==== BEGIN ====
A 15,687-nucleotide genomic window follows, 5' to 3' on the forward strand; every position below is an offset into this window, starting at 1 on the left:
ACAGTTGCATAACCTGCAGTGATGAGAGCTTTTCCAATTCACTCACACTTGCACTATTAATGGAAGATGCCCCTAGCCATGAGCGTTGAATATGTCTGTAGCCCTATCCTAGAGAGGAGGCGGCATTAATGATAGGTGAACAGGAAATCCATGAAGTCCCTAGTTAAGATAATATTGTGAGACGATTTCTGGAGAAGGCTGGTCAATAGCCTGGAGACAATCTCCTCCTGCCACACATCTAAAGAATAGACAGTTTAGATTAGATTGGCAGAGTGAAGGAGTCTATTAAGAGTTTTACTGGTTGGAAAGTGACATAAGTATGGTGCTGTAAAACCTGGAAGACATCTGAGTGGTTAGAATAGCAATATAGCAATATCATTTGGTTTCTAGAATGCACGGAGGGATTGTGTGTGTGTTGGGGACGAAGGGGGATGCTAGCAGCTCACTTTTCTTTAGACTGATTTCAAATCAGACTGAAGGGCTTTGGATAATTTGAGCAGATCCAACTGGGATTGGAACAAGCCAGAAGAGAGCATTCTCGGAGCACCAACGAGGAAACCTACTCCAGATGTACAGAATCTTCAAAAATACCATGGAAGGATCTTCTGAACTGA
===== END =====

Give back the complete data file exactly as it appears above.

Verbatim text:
A 15,687-nucleotide genomic window follows, 5' to 3' on the forward strand; every position below is an offset into this window, starting at 1 on the left:
ACAGTTGCATAACCTGCAGTGATGAGAGCTTTTCCAATTCACTCACACTTGCACTATTAATGGAAGATGCCCCTAGCCATGAGCGTTGAATATGTCTGTAGCCCTATCCTAGAGAGGAGGCGGCATTAATGATAGGTGAACAGGAAATCCATGAAGTCCCTAGTTAAGATAATATTGTGAGACGATTTCTGGAGAAGGCTGGTCAATAGCCTGGAGACAATCTCCTCCTGCCACACATCTAAAGAATAGACAGTTTAGATTAGATTGGCAGAGTGAAGGAGTCTATTAAGAGTTTTACTGGTTGGAAAGTGACATAAGTATGGTGCTGTAAAACCTGGAAGACATCTGAGTGGTTAGAATAGCAATATAGCAATATCATTTGGTTTCTAGAATGCACGGAGGGATTGTGTGTGTGTTGGGGACGAAGGGGGATGCTAGCAGCTCACTTTTCTTTAGACTGATTTCAAATCAGACTGAAGGGCTTTGGATAATTTGAGCAGATCCAACTGGGATTGGAACAAGCCAGAAGAGAGCATTCTCGGAGCACCAACGAGGAAACCTACTCCAGATGTACAGAATCTTCAAAAATACCATGGAAGGATCTTCTGAACTGA